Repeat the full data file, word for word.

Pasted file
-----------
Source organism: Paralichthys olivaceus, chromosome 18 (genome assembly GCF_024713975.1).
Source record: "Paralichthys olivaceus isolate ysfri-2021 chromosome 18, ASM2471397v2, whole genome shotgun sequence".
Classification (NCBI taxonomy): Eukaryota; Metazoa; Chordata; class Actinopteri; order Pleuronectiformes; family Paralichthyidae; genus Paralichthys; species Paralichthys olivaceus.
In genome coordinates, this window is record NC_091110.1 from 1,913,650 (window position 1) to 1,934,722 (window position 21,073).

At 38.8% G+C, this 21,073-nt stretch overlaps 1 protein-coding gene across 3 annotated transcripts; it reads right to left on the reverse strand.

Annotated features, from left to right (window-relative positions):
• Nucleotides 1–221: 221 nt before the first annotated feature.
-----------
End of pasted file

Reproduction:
Source organism: Paralichthys olivaceus, chromosome 18 (genome assembly GCF_024713975.1).
Source record: "Paralichthys olivaceus isolate ysfri-2021 chromosome 18, ASM2471397v2, whole genome shotgun sequence".
Classification (NCBI taxonomy): Eukaryota; Metazoa; Chordata; class Actinopteri; order Pleuronectiformes; family Paralichthyidae; genus Paralichthys; species Paralichthys olivaceus.
In genome coordinates, this window is record NC_091110.1 from 1,913,650 (window position 1) to 1,934,722 (window position 21,073).

At 38.8% G+C, this 21,073-nt stretch overlaps 1 protein-coding gene across 3 annotated transcripts; it reads right to left on the reverse strand.

Annotated features, from left to right (window-relative positions):
• Nucleotides 1–221: 221 nt before the first annotated feature.